President Donald Trump announced Monday morning that he had settled on a nominee for the vacant seat on the Supreme Court — and one formerly dark-horse candidate has emerged as the judge with quite possibly the inside track to score the nod.
Thomas Hardiman, a 51-year-old judge who sits on the 3rd US Circuit Court of Appeals, has caught the attention of observers to fill the void left by the late Justice Antonin Scalia for several reasons.
With Democrats threatening to block Trump’s Supreme Court pick, it’s noteworthy that Hardiman was voted onto the appeals court in 2007 by a 95-0 tally. Both Senate Minority Leader Chuck Schumer and Sen. Dianne Feinstein, a ranking member of the Senate Judiciary Committee, voted to approve him.
Hardiman also has the backing of Trump’s closest judicial source: his sister.
Maryanne Trump Barry, a fellow 3rd Circuit judge, holds a high opinion of Hardiman. As an adviser who spoke with the president told Politico, “Maryanne is high on Hardiman.”
And those who know the conservative judge say there’s another trait that could be attractive to Trump.
“I don’t know that I can think of anybody that seemed as down-to-earth as he is,” Carter Phillips, a Washington, DC, lawyer who has argued before the Supreme Court more than any other attorney in private practice, told Business Insider.
Phillips said he has argued a pair of cases in front of Hardiman, been a part of a few panels with the Pittsburgh-based judge, and had a handful of Hardiman’s former clerks work at his law firm, Sidley Austin.
“He’s a really nice person,” Phillips said. “I think he will be what you see is what you get on the bench. I don’t think you’re going to see anything quite like Justice Scalia in that regard — I don’t expect him to be larger than life. … He appears, by all means, to be a solid conservative.”
Hardiman, at 37, was nominated by President George W. Bush to serve on the US District Court for the Western District of Pennsylvania. He was nominated to the appeals court four years later.
A Notre Dame graduate who received his law degree from Georgetown, Hardiman would find himself in sparse company on the Supreme Court bench — each justice currently seated holds an Ivy League law degree.
As SCOTUSblog noted, Hardiman has reflected originalist opinions on Second Amendment cases. On abortion-related issues, Hardiman has not weighed in directly.
AP Photo/Cliff Owen
Trump promised throughout the campaign to fill the vacancy with a judge in the mold of Scalia. Those who spoke with Business Insider about Hardiman said he would likely fall somewhere between Justice Samuel Alito and Chief Justice John Roberts ideologically.
Former US District Judge Robert Cindrich, who hired Hardiman to join his Pittsburgh firm when Hardiman moved to the city, said he “tries to be humanistic” and “tries to solve problems” in a way similar to Roberts.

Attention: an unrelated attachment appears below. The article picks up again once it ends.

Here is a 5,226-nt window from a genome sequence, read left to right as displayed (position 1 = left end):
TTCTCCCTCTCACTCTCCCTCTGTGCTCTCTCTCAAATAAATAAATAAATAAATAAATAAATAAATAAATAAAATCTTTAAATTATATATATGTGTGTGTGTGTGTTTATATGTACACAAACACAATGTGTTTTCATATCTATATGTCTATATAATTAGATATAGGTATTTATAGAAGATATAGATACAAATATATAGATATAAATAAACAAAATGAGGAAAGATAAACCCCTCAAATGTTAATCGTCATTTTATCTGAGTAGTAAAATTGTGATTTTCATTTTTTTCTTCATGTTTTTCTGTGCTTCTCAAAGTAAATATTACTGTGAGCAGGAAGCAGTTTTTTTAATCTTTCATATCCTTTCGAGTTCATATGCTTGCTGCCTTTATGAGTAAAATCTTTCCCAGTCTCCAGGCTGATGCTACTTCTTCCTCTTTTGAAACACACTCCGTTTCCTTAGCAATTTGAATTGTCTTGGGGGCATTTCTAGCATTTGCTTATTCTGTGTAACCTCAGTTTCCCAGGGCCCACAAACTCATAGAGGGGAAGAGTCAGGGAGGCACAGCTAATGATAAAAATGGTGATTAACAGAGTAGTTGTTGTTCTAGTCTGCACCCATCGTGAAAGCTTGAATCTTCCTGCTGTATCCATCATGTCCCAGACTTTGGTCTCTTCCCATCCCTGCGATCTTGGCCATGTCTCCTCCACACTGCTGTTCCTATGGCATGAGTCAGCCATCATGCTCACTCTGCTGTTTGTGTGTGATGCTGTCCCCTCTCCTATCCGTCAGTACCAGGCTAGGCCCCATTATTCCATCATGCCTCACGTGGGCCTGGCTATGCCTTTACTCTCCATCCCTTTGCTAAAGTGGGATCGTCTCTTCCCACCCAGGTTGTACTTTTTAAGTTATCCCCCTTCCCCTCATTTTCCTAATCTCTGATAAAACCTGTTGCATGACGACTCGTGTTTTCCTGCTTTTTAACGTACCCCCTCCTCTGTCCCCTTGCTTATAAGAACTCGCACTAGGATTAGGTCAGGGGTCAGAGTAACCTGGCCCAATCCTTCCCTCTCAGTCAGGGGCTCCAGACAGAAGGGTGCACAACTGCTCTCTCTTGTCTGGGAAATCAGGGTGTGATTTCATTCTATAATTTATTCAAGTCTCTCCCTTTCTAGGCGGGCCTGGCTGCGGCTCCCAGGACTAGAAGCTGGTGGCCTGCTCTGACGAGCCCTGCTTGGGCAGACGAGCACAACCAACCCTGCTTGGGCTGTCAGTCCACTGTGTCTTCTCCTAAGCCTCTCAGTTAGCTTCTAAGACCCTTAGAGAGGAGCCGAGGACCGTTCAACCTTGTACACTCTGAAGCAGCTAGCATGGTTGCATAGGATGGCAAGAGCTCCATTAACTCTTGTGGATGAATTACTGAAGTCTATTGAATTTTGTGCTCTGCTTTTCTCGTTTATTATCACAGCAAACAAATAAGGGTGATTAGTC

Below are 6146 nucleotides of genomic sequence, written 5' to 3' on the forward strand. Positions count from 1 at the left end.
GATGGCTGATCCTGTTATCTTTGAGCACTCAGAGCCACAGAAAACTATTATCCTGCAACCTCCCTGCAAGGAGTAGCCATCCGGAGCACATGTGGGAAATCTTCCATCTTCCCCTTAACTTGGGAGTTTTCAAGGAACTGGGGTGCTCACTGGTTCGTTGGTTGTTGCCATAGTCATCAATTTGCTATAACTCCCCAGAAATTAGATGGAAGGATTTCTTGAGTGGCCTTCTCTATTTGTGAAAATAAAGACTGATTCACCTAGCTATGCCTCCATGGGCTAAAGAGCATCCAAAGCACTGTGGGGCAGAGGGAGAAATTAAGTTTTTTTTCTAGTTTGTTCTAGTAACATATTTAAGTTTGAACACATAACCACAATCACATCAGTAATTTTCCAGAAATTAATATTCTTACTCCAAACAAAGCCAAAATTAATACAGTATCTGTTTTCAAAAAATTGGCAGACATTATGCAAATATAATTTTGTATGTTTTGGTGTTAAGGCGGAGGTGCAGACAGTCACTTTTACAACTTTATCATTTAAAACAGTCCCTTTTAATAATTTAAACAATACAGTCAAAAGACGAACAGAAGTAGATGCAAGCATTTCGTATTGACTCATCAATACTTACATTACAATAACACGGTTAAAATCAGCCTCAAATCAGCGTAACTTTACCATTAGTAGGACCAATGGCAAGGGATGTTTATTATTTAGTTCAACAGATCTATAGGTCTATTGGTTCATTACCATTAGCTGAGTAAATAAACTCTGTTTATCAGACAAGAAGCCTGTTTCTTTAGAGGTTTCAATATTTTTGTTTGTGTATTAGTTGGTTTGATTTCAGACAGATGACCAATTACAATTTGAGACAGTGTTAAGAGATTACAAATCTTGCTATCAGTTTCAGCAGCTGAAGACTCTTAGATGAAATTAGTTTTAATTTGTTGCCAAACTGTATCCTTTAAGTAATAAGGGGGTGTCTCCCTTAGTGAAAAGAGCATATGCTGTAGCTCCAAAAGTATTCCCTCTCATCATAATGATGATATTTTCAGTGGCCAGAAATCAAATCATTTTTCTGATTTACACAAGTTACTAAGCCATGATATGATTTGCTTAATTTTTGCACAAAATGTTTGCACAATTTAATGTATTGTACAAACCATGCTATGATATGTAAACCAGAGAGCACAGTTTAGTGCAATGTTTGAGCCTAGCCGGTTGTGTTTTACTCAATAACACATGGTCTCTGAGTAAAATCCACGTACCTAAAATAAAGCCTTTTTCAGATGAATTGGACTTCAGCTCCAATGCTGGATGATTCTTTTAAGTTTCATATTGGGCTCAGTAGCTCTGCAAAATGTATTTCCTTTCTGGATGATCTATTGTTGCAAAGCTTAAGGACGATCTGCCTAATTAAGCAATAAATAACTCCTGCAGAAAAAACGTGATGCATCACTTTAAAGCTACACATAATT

“That might be somewhere where he might fit,” Cindrich told Business Insider. “For sure he’s a conservative. In his philosophies, he is a Republican, There’s no question about his conservative bona fides. He was active in the Republican Party when he came to Pittsburgh — very successful at that, by the way — so you would have to say he’d be of the conservative mold. How far, it’s very hard for me to say.
“Whether he is as strict an originalist as Justice Scalia, I can’t say,” he said. “But whether he would pay heed to the word of the Constitution, I know he will. There’s no question.”
But Cindrich, a Democrat, also said he considered Hardiman to be “sufficiently forward-thinking and thoughtful.”
Echoing Phillips’ assessment, Cindrich said Hardiman is the consummate “people person.”
“[It’s] one of the reasons he was so successful as a district judge,” Cindrich said. “He wasn’t there very long. They picked him out as a star, which he was, and got him to [that] circuit court appointment.”
Phillips said Hardiman’s clerks say they “love him.”
“But they also say he’s open-minded, likes to talk through the issues, stays engaged with them after they complete their clerkship,” he said. “From my perspective, he’ll likely be pro-business, and he’ll be a lot like Justice Scalia in terms of his overall approach to the cases. I think he’ll probably be good for most of my clients.”
Like Cindrich, Phillips said he expects Hardiman would fall somewhere between Alito and Roberts ideologically and that he would be surprised if the judge ended up closer to the more moderate Justice Anthony Kennedy.
“At least based on everything I’ve read on him — which I won’t say is that much, I won’t start reading a judge’s opinions until I have a nominee in hand — everything I’ve heard about him and read about him suggests he will be a solid conservative,” Phillips said. “The same way I knew that Merrick Garland was going to be a solid liberal if his nomination hadn’t stalled.”
Phillips said it was “probably not an unfair comparison” to make that Hardiman would be for the right what Garland, the DC Circuit Court of Appeals judge who was nominated early last year by President Barack Obama for Scalia’s vacancy, was for the left.
Hardiman is joined on the Trump administration’s list of finalists by 10th Circuit Judge Neil Gorsuch and 11th Circuit Judge Bill Pryor. Trump initially said he would announce the nomination on Thursday, but after a weekend firestorm surrounding his executive order that temporarily bars people immigrating to the US from seven Muslim-majority countries, the announcement was moved up to Tuesday night.
Carrie Severino, chief counsel of the Judicial Crisis Network, a group that plans to go to bat for Trump’s eventual nominee and spend millions to help get that person confirmed, told Business Insider that it seems as if there is a new front-runner for the vacancy with each passing day.
“You know, yesterday was Gorsuch’s day. Today is Hardiman. Tomorrow, we’ll probably be on [7th Circuit Judge] Diane Sykes,” she said.